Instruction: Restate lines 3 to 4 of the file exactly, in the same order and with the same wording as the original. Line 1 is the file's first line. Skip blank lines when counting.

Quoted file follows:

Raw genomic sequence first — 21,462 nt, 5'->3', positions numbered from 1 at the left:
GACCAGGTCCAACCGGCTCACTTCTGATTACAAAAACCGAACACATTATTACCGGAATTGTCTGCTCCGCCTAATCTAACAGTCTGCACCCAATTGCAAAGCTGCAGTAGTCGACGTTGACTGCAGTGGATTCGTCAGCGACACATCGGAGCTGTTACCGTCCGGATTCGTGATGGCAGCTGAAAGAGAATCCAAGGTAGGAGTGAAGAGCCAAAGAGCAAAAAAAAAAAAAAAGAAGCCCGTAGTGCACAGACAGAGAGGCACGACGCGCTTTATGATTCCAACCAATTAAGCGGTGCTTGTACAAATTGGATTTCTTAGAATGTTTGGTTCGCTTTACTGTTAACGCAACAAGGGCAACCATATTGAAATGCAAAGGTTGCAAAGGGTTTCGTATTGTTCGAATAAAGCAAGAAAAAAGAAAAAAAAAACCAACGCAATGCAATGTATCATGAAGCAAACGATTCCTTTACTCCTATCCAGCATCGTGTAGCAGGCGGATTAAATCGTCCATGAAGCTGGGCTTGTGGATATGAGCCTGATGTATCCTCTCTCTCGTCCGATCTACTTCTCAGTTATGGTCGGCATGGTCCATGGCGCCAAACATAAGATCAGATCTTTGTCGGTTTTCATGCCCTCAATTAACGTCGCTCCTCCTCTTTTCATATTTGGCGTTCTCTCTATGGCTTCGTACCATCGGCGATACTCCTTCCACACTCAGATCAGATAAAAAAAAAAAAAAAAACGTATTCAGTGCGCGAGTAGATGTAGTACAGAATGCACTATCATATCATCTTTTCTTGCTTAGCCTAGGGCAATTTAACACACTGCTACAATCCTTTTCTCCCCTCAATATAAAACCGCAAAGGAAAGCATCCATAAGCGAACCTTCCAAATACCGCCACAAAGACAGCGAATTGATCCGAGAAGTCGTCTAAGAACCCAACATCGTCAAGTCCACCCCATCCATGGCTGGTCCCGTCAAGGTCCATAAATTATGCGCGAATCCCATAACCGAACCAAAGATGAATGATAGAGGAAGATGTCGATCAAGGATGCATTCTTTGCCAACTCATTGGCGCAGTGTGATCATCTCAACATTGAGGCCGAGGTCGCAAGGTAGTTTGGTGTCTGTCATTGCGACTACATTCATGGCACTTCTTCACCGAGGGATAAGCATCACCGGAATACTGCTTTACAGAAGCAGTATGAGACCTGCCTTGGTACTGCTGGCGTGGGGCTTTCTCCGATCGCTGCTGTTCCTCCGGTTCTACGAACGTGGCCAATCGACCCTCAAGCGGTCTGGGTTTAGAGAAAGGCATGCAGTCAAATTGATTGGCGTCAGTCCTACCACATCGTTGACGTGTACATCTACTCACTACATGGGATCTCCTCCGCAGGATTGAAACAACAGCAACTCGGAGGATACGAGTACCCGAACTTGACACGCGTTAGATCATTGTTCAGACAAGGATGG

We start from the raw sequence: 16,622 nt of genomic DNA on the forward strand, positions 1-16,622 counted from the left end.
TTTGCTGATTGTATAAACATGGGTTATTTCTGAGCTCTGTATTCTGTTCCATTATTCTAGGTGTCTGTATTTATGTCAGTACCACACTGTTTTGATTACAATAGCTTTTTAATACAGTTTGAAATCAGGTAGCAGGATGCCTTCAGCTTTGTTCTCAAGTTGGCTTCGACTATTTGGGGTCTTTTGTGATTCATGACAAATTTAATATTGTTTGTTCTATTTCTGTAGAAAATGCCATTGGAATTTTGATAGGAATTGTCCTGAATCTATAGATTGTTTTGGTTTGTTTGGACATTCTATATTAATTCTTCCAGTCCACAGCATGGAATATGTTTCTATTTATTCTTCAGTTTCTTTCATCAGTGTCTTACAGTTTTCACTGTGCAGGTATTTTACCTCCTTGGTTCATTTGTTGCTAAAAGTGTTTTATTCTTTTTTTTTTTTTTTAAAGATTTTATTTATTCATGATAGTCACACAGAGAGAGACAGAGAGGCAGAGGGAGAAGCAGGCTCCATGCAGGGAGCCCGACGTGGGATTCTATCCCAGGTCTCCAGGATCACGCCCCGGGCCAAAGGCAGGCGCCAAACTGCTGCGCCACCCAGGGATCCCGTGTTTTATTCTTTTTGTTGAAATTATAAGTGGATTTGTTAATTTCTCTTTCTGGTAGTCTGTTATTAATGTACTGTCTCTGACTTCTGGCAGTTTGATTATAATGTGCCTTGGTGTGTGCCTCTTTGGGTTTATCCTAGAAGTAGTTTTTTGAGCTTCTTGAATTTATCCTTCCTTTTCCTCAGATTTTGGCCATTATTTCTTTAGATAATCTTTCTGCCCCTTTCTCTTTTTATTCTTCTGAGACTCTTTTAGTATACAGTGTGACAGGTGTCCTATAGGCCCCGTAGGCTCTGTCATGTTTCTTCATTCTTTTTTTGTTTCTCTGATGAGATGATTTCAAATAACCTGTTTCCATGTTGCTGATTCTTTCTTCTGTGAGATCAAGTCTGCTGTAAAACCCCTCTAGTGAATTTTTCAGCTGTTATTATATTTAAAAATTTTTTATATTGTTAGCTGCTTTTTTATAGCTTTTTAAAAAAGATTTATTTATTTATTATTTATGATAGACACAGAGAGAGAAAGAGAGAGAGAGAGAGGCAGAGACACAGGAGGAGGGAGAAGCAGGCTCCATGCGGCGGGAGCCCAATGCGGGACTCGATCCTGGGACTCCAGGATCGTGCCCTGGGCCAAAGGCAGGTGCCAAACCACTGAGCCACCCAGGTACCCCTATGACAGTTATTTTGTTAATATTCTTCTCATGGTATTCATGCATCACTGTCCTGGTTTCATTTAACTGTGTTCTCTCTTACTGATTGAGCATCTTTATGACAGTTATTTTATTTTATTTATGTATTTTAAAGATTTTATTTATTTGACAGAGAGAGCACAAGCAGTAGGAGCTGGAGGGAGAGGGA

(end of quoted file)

We start from the raw sequence: 16,622 nt of genomic DNA on the forward strand, positions 1-16,622 counted from the left end.
TTTGCTGATTGTATAAACATGGGTTATTTCTGAGCTCTGTATTCTGTTCCATTATTCTAGGTGTCTGTATTTATGTCAGTACCACACTGTTTTGATTACAATAGCTTTTTAATACAGTTTGAAATCAGGTAGCAGGATGCCTTCAGCTTTGTTCTCAAGTTGGCTTCGACTATTTGGGGTCTTTTGTGATTCATGACAAATTTAATATTGTTTGTTCTATTTCTGTAGAAAATGCCATTGGAATTTTGATAGGAATTGTCCTGAATCTATAGATTGTTTTGGTTTGTTTGGACATTCTATATTAATTCTTCCAGTCCACAGCATGGAATATGTTTCTATTTATTCTTCAGTTTCTTTCATCAGTGTCTTACAGTTTTCACTGTGCAGGTATTTTACCTCCTTGGTTCATTTGTTGCTAAAAGTGTTTTATTCTTTTTTTTTTTTTTTAAAGATTTTATTTATTCATGATAGTCACACAGAGAGAGACAGAGAGGCAGAGGGAGAAGCAGGCTCCATGCAGGGAGCCCGACGTGGGATTCTATCCCAGGTCTCCAGGATCACGCCCCGGGCCAAAGGCAGGCGCCAAACTGCTGCGCCACCCAGGGATCCCGTGTTTTATTCTTTTTGTTGAAATTATAAGTGGATTTGTTAATTTCTCTTTCTGGTAGTCTGTTATTAATGTACTGTCTCTGACTTCTGGCAGTTTGATTATAATGTGCCTTGGTGTGTGCCTCTTTGGGTTTATCCTAGAAGTAGTTTTTTGAGCTTCTTGAATTTATCCTTCCTTTTCCTCAGATTTTGGCCATTATTTCTTTAGATAATCTTTCTGCCCCTTTCTCTTTTTATTCTTCTGAGACTCTTTTAGTATACAGTGTGACAGGTGTCCTATAGGCCCCGTAGGCTCTGTCATGTTTCTTCATTCTTTTTTTGTTTCTCTGATGAGATGATTTCAAATAACCTGTTTCCATGTTGCTGATTCTTTCTTCTGTGAGATCAAGTCTGCTGTAAAACCCCTCTAGTGAATTTTTCAGCTGTTATTATATTTAAAAATTTTTTATATTGTTAGCTGCTTTTTTATAGCTTTTTAAAAAAGATTTATTTATTTATTATTTATGATAGACACAGAGAGAGAAAGAGAGAGAGAGAGAGGCAGAGACACAGGAGGAGGGAGAAGCAGGCTCCATGCGGCGGGAGCCCAATGCGGGACTCGATCCTGGGACTCCAGGATCGTGCCCTGGGCCAAAGGCAGGTGCCAAACCACTGAGCCACCCAGGTACCCCTATGACAGTTATTTTGTTAATATTCTTCTCATGGTATTCATGCATCACTGTCCTGGTTTCATTTAACTGTGTTCTCTCTTACTGATTGAGCATCTTTATGACAGTTATTTTATTTTATTTATGTATTTTAAAGATTTTATTTATTTGACAGAGAGAGCACAAGCAGTAGGAGCTGGAGGGAGAGGGA